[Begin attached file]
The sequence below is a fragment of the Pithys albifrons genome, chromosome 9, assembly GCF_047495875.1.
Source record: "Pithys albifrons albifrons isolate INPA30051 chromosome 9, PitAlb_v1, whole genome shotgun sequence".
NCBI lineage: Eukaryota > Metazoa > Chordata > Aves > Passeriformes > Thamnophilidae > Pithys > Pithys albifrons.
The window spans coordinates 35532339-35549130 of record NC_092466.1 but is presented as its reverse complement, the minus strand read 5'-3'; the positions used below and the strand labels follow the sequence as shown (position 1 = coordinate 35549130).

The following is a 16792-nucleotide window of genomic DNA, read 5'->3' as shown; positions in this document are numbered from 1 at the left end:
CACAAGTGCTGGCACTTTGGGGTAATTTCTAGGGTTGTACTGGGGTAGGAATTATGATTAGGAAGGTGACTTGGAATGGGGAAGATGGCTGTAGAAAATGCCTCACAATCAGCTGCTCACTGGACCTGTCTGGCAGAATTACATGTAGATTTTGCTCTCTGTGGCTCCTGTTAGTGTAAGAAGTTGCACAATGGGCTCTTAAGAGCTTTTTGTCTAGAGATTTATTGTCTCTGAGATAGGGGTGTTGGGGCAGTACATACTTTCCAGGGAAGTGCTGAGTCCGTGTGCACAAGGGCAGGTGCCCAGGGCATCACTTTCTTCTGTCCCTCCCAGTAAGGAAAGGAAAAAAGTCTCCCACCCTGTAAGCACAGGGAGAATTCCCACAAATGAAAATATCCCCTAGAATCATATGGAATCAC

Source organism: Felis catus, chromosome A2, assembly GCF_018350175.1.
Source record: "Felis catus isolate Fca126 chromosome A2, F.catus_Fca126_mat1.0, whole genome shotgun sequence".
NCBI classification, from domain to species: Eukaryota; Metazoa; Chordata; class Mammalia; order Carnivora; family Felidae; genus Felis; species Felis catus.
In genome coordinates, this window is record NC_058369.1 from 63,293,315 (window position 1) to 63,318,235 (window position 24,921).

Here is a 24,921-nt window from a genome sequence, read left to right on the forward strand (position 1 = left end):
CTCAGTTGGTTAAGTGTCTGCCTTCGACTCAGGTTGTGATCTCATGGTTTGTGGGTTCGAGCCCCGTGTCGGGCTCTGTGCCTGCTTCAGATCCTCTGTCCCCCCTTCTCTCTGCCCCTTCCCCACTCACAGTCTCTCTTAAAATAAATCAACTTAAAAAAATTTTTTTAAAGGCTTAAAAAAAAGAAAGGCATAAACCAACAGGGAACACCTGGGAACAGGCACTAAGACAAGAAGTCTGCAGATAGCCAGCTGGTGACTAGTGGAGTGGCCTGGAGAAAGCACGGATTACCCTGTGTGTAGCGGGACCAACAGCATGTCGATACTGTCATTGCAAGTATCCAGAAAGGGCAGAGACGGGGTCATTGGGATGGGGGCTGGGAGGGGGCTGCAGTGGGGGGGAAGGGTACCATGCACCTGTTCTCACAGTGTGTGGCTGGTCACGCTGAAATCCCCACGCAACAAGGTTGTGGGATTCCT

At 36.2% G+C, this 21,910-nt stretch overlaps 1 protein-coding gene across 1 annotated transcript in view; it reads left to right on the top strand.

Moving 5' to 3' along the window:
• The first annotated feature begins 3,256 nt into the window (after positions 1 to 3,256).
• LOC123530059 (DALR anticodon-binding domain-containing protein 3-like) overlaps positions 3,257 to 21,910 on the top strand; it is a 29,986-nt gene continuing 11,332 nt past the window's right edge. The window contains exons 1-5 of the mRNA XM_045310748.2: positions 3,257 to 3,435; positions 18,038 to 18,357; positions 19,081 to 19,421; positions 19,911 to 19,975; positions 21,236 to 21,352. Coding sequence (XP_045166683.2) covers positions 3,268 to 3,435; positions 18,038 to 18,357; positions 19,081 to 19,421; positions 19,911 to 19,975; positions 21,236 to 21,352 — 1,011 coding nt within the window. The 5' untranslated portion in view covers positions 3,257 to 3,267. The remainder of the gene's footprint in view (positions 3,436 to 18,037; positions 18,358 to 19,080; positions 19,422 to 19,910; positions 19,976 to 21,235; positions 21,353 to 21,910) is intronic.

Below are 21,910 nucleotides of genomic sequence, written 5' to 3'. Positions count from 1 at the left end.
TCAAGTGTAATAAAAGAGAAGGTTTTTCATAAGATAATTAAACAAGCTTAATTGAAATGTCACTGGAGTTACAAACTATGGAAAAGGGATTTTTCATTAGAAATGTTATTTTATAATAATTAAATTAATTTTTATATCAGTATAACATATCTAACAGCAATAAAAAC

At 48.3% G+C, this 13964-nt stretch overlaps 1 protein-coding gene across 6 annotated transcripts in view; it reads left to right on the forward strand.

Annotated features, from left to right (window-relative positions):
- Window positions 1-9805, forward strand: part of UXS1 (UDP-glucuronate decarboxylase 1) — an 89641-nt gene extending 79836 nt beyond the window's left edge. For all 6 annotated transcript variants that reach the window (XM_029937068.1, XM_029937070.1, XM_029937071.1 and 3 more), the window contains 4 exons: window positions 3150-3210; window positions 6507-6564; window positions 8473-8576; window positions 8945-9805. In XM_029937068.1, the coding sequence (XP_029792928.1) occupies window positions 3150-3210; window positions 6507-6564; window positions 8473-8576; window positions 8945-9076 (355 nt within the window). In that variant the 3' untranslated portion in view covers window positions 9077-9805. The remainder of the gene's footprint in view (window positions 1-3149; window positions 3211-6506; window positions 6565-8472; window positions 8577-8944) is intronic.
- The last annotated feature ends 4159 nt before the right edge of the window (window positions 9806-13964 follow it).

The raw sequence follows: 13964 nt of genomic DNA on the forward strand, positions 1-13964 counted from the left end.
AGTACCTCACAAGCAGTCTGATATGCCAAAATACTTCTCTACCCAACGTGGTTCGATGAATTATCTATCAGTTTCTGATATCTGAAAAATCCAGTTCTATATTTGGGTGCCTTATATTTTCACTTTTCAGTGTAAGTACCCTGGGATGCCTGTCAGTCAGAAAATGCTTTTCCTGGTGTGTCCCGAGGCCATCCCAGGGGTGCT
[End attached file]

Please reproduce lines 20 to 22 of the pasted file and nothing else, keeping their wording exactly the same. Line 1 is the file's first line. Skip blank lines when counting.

Annotated features, from left to right (window-relative positions):
- Window positions 1-9805, forward strand: part of UXS1 (UDP-glucuronate decarboxylase 1) — an 89641-nt gene extending 79836 nt beyond the window's left edge. For all 6 annotated transcript variants that reach the window (XM_029937068.1, XM_029937070.1, XM_029937071.1 and 3 more), the window contains 4 exons: window positions 3150-3210; window positions 6507-6564; window positions 8473-8576; window positions 8945-9805. In XM_029937068.1, the coding sequence (XP_029792928.1) occupies window positions 3150-3210; window positions 6507-6564; window positions 8473-8576; window positions 8945-9076 (355 nt within the window). In that variant the 3' untranslated portion in view covers window positions 9077-9805. The remainder of the gene's footprint in view (window positions 1-3149; window positions 3211-6506; window positions 6565-8472; window positions 8577-8944) is intronic.
- The last annotated feature ends 4159 nt before the right edge of the window (window positions 9806-13964 follow it).